Joseph Mitchell (July 27, 1908 - May 24, 1996) was an American writer who wrote for The New Yorker. He is known for his carefully written portraits of eccentrics and people on the fringes of society, especially in and around New York City.
Mitchell was born on his maternal grandparents' farm near Iona, North Carolina, the son of Averette Nance and Elizabeth A. Parker Mitchell. The family business was cotton and tobacco trading, and family money helped to support Mitchell throughout his life.
From 1925 to 1929, Mitchell studied at the University of North Carolina at Chapel Hill. On October 25, 1929, about the time of the crash of the New York Stock exchange, Mitchell arrived in New York to work as a reporter for the New York Herald Tribune. Over the next nine years, he worked for the Herald Tribune and several other newspapers, including The Morning World and The World-Telegram. In 1931, he married the photographer Therese Dagny Engelstead Jacobsen, with whom he had two daughters and to whom he remained married until her death in 1980.
Mitchell joined The New Yorker in 1938 and remained associated with the magazine until his death. The unusual people about whom he wrote are shown in the titles of his articles: "Evening with a Gifted Child," "The Gypsy Women," "The Deaf-Mutes Club," "The Don't-Swear Man," "Mohawks in High Steel." One of those articles, "Professor Sea Gull" (1942), told the story of a Greenwich Village character named Joe Gould and the massive book Gould was supposedly writing titled An Oral History of Our Time. As Mitchell revealed after Gould's death, however, the book never existed beyond Gould's voluble descriptions of it.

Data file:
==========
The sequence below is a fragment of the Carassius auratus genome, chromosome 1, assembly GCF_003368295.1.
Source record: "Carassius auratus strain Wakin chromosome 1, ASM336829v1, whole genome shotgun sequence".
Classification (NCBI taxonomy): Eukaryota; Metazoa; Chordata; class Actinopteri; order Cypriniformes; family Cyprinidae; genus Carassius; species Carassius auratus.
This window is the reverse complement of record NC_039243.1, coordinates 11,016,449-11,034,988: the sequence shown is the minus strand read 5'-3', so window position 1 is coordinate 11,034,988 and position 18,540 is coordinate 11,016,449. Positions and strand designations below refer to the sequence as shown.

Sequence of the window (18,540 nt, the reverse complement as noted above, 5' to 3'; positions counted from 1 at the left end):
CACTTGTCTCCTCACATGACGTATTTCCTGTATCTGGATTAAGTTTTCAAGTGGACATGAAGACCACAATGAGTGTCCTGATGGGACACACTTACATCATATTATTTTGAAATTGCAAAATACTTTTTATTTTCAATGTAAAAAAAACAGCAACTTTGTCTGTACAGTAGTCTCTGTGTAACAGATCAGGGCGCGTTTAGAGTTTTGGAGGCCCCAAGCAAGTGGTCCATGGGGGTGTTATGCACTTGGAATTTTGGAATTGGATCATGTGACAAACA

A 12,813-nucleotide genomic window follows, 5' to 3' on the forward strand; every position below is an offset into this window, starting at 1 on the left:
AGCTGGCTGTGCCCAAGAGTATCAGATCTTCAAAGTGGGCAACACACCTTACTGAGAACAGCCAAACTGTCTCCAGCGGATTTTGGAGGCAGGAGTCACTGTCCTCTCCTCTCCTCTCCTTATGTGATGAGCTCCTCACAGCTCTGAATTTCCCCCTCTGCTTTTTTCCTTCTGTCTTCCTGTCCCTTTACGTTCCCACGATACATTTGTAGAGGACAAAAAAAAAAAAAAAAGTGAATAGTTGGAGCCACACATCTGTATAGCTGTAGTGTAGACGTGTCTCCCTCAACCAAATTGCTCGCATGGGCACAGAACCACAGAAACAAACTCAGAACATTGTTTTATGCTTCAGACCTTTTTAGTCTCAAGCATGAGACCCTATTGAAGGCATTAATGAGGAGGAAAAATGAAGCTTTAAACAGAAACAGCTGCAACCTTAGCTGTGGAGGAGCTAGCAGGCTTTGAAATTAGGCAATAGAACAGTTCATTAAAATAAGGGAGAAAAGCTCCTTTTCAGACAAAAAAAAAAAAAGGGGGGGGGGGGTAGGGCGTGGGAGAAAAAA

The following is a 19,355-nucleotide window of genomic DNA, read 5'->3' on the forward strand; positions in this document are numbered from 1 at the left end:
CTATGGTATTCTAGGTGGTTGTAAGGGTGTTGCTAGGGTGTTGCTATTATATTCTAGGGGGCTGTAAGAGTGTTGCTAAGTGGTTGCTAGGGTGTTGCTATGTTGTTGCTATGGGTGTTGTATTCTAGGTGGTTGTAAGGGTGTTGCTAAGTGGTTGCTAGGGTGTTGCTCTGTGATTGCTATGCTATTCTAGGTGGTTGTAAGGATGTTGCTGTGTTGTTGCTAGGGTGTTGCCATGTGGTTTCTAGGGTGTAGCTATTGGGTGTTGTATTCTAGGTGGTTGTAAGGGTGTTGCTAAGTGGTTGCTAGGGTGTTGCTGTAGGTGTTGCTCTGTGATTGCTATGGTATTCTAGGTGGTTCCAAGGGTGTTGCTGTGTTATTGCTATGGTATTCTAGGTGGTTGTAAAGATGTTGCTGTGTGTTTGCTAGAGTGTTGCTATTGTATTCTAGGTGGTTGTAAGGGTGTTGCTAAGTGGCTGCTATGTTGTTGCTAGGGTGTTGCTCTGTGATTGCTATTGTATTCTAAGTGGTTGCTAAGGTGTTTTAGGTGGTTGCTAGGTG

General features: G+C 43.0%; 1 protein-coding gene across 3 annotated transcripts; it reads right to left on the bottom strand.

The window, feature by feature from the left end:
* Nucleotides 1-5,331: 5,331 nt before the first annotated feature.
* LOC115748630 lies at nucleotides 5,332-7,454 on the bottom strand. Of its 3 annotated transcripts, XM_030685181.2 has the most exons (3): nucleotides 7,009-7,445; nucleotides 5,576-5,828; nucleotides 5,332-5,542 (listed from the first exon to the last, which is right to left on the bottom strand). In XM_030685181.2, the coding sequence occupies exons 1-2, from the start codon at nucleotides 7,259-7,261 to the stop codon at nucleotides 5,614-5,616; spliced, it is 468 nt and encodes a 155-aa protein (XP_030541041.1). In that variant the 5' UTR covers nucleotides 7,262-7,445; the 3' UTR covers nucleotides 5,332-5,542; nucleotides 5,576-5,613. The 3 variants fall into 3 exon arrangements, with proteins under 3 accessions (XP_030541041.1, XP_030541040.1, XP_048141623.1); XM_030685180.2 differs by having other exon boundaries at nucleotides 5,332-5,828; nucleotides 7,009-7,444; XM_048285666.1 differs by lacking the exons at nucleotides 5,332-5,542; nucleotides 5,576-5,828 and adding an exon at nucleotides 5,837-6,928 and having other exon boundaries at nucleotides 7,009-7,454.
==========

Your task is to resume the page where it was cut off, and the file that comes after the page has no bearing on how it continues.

Mitchell's account of Gould's extravagantly disguised case of writer's block, published as Joe Gould's Secret (1964), presaged the last decades of Mitchell's own life. From 1964 until his death in 1996, Mitchell would go to work at his office on a daily basis, but he never published anything significant again. In a remembrance of Mitchell printed in the June 10, 1996, issue of The New Yorker, his colleague Roger Angell wrote: "Each morning, he stepped out of the elevator with a preoccupied air, nodded wordlessly if you were just coming down the hall, and closed himself in his office. He emerged at lunchtime, always wearing his natty brown fedora (in summer, a straw one) and a tan raincoat; an hour and a half later, he reversed the process, again closing the door. Not much typing was heard from within, and people who called on Joe reported that his desktop was empty of everything but paper and pencils. When the end of the day came, he went home. Sometimes, in the evening elevator, I heard him emit a small sigh, but he never complained, never explained."
Perhaps an explanation does emerge, however, in a remark that Mitchell made to Washington Post writer David Streitfeld (quoted here from Newsday, August 27, 1992): "You pick someone so close that, in fact, you are writing about yourself. Joe Gould had to leave home because he didn't fit in, the same way I had to leave home because I didn't fit in. Talking to Joe Gould all those years he became me in a way, if you see what I mean."
Joseph Mitchell served on the board of directors of the Gypsy Lore Society, was one of the founders of the South Street Seaport Museum, was involved with the Friends of Cast-Iron Architecture, and served five years on the New York City Landmarks Preservation Commission. In August 1937, he placed third in a clam-eating tournament on Block Island by eating 84 cherrystone clams. He died of cancer at Columbia-Presbyterian Medical Center in Manhattan at the age of 87.